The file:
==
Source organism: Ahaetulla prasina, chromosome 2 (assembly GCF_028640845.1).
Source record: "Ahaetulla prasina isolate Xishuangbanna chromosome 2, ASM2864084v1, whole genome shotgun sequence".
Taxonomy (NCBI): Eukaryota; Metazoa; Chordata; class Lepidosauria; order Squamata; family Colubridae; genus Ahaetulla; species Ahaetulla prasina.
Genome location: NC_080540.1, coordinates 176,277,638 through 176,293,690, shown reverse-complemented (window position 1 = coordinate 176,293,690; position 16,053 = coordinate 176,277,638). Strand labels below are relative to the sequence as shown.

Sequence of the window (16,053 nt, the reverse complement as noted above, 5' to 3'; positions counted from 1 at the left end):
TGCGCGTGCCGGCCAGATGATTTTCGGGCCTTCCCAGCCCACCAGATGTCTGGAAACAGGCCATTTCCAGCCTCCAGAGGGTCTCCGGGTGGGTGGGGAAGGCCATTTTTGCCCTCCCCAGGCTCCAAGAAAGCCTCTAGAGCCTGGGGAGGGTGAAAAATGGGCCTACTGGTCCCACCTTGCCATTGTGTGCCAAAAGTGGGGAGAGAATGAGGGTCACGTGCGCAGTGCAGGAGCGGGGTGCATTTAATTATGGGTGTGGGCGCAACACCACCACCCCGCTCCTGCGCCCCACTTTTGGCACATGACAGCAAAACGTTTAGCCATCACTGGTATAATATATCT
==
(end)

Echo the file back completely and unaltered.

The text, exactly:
Source organism: Ahaetulla prasina, chromosome 2 (assembly GCF_028640845.1).
Source record: "Ahaetulla prasina isolate Xishuangbanna chromosome 2, ASM2864084v1, whole genome shotgun sequence".
Taxonomy (NCBI): Eukaryota; Metazoa; Chordata; class Lepidosauria; order Squamata; family Colubridae; genus Ahaetulla; species Ahaetulla prasina.
Genome location: NC_080540.1, coordinates 176,277,638 through 176,293,690, shown reverse-complemented (window position 1 = coordinate 176,293,690; position 16,053 = coordinate 176,277,638). Strand labels below are relative to the sequence as shown.

Sequence of the window (16,053 nt, the reverse complement as noted above, 5' to 3'; positions counted from 1 at the left end):
TGCGCGTGCCGGCCAGATGATTTTCGGGCCTTCCCAGCCCACCAGATGTCTGGAAACAGGCCATTTCCAGCCTCCAGAGGGTCTCCGGGTGGGTGGGGAAGGCCATTTTTGCCCTCCCCAGGCTCCAAGAAAGCCTCTAGAGCCTGGGGAGGGTGAAAAATGGGCCTACTGGTCCCACCTTGCCATTGTGTGCCAAAAGTGGGGAGAGAATGAGGGTCACGTGCGCAGTGCAGGAGCGGGGTGCATTTAATTATGGGTGTGGGCGCAACACCACCACCCCGCTCCTGCGCCCCACTTTTGGCACATGACAGCAAAACGTTTAGCCATCACTGGTATAATATATCT